Dubbed the "Car Buyers' Bill of Rights," the legislation, which takes effect July 1, 2006, resolves years of disputes between the state's powerful auto dealers and consumer advocates, who struck a compromise that averted a threatened ballot measure that would have sought tougher regulations.

Dealers will be required to explicitly detail all the items in a purchase price and monthly loan payments, where, consumer advocates complained, dealers sometimes included expensive extras such as "theft etch" protection and extended service contracts.

The law also limits which cars can be advertised as "certified used," a term that has gained popularity as a way to persuade customers that the car is in very good shape. Under the new law, it will become a misdemeanor crime to designate as "certified" any car with a damaged frame, rolled-back odometer or "Lemon Law" buyback, as well as cars being sold "as is."

But the signature element of the legislation — allowing displeased car buyers to return used vehicles for a refund — was significantly watered down from its original version in the Legislature.

Instead of guaranteeing that anyone who wanted to return a car within three days of purchase could do so, the law will now allow car buyers to pay extra for the option of returning a car within two days, so long as the car cost less than $40,000 and was driven no more than 250 miles.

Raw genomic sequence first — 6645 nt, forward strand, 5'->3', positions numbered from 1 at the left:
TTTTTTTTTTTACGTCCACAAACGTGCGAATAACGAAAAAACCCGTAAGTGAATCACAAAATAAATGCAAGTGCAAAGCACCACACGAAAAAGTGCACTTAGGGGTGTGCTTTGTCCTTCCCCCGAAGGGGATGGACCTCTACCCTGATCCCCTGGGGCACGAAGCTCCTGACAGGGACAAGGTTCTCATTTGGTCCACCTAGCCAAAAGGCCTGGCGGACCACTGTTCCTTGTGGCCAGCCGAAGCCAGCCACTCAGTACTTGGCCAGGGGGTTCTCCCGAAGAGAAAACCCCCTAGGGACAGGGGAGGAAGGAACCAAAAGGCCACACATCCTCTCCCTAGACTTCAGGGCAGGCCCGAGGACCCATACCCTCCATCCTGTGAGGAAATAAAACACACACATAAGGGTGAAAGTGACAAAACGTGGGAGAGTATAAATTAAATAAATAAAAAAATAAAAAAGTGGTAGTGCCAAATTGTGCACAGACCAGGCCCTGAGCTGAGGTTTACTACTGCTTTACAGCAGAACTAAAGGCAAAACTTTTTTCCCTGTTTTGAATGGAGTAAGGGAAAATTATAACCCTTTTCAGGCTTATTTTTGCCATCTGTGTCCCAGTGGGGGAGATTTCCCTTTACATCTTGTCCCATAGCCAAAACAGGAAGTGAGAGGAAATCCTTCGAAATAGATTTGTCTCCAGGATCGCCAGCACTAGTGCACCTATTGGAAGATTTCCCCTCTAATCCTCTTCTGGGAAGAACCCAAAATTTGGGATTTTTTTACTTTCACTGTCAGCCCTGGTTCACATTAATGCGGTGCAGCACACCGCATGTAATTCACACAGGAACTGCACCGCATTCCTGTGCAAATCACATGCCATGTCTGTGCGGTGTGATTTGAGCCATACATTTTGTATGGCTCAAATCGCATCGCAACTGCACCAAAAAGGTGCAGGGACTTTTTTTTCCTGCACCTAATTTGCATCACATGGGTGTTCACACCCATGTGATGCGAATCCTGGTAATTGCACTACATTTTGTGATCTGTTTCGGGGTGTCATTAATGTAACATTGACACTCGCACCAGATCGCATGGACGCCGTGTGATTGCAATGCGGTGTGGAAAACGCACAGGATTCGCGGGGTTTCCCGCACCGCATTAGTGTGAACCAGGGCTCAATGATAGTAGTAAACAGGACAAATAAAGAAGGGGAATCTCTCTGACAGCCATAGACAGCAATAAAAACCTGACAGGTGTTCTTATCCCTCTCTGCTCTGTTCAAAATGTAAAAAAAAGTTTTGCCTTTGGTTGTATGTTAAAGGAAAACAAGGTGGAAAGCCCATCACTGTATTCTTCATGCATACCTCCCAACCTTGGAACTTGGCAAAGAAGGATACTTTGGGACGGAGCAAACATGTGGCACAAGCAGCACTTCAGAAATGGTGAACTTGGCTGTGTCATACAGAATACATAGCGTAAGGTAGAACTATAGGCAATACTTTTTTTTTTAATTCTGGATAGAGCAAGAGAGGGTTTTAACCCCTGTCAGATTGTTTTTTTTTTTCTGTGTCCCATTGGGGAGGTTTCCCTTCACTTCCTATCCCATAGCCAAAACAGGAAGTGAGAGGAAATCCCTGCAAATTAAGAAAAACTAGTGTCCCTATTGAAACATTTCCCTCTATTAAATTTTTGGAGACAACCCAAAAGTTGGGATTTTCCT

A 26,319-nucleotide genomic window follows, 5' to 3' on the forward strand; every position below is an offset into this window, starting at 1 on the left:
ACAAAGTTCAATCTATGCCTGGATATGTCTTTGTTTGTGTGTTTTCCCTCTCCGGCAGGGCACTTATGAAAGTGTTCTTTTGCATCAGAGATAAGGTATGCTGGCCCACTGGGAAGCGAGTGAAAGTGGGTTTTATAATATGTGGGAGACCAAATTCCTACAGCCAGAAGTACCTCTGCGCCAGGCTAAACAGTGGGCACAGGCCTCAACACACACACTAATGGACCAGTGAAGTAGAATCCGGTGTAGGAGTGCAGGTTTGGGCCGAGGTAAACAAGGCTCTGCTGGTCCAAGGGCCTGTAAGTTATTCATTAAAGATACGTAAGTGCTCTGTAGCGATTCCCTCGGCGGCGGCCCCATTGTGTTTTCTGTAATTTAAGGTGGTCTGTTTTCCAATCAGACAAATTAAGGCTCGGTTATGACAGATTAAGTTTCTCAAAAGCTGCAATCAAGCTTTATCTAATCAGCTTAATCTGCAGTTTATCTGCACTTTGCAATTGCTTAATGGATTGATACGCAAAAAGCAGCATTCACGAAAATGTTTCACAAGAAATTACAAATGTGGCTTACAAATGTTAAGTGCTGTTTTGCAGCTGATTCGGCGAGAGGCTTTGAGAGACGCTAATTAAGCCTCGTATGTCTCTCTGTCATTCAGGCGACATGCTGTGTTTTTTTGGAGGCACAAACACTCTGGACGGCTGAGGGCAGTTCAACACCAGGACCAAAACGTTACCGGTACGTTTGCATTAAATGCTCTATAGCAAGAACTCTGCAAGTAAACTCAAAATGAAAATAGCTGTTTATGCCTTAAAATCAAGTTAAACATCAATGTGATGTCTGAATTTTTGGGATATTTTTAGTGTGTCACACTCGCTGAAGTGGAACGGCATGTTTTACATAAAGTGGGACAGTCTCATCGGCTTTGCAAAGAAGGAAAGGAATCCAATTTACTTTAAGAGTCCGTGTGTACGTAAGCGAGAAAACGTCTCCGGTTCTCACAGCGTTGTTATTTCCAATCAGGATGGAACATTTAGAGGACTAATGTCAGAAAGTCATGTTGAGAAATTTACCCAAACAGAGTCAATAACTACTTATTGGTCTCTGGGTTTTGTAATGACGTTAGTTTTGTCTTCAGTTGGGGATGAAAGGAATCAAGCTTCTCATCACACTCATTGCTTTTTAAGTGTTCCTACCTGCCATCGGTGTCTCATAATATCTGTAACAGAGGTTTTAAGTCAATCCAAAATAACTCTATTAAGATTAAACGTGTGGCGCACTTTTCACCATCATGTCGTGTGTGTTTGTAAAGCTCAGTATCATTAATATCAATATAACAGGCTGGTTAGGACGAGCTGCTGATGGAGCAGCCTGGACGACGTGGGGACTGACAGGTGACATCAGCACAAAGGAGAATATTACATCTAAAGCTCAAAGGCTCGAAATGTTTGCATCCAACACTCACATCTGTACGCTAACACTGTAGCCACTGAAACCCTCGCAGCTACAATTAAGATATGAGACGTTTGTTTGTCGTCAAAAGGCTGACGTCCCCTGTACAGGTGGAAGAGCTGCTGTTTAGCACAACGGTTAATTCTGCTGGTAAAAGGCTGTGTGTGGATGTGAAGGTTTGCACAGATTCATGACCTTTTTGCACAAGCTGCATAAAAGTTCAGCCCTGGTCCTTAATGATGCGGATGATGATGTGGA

Car dealers, who opposed a similar proposal last year, supported this year's version after it was amended to allow dealers to charge up to $250 for the right to return a car after only two days.

Is this a strict new rule governing used-car deals? So if a consumer buys a car, under $40,000, and wants to return in within three days, will have to pay the dealer an additional $250 charge? And I guess if the individual doesn't want to pay that optional $250 charge, he or she is stuck with the car? And if the individual does pay for this option, and still keeps the car, the individual just added another $250 to the dealer's profit. Looks like the Governator caved into the used-car lobby on this "bill of rights." And what if an individual buys a used Hummer (obviously priced above the $40,000), drives it for three days and wants to return it? Is that individual also required to pay a fee?